Posted by: Bruce Einhorn on October 25, 2007
Today used to be a public holiday in Taiwan, marking the end of Japanese colonial rule in 1945 and the return of the island to China. Reunification with the mainland only lasted four years, of course, but for decades afterwards Taiwan Retrocession Day (it sounds better in Mandarin) was a public holiday with major symbolic importance, signifying the intention of the KMT government to reunite with the motherland once again. And while the Communists and the Nationalists disagreed about many things, they could at least find common ground in the glorious defeat of the Japanese.
Today, the KMT is no longer the rich and powerful ruling party but a bedraggled opposition, and Taiwan’s president, Chen Shui-bian, is from the DPP, which makes no secret of its desire for Taiwan to formalize its independence from the mainland. So no need to celebrate the anniversary of the Chinese government resuming control of Taiwan. I’m in Taipei and just got back from an interview at a big electronics company, because October 25 is now an ordinary workday.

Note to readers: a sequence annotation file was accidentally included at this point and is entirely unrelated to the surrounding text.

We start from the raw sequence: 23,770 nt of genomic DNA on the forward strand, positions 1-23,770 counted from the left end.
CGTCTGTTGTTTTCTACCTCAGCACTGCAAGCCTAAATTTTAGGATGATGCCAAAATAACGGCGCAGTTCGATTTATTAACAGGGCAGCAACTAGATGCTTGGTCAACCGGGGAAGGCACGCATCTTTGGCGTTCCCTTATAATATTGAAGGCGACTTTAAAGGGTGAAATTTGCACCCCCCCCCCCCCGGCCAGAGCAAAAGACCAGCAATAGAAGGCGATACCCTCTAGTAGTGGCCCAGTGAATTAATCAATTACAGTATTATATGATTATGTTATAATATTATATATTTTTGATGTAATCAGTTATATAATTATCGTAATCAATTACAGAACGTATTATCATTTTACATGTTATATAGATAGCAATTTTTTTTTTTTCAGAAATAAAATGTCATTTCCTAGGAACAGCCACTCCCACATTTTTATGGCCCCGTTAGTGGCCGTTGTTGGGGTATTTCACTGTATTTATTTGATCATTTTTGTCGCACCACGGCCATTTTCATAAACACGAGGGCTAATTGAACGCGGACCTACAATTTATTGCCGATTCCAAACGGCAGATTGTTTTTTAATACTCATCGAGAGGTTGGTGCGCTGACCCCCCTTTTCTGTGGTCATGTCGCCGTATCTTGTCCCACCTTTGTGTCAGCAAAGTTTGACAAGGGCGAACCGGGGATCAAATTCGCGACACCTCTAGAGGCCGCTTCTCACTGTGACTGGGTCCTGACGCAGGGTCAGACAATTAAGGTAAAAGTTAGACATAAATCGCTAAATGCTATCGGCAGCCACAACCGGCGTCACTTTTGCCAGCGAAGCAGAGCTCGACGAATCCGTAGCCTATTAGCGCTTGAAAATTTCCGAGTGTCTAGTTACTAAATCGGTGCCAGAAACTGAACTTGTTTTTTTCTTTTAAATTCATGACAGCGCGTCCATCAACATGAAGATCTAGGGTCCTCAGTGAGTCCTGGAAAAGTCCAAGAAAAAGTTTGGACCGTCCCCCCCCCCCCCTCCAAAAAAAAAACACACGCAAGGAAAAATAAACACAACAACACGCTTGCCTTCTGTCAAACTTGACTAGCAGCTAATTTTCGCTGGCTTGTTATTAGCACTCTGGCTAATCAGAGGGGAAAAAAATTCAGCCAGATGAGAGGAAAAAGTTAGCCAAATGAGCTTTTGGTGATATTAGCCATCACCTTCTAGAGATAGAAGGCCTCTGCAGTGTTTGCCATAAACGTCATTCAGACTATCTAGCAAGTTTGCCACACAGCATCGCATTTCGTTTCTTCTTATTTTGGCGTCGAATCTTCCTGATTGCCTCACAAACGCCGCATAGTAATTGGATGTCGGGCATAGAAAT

Chen did decide to make this day special, though. This morning at the Presidential office building downtown he was at the front of a relay scheduled to travel around Taiwan, like the Olympic Torch relay that China is doing for the Beijing Olympics. Taiwan’s relay is to draw attention to its bid to enter the UN under the name of Taiwan. So Oct. 25 is still a day for symbolism. Just not the sort that will make the government in Beijing happy.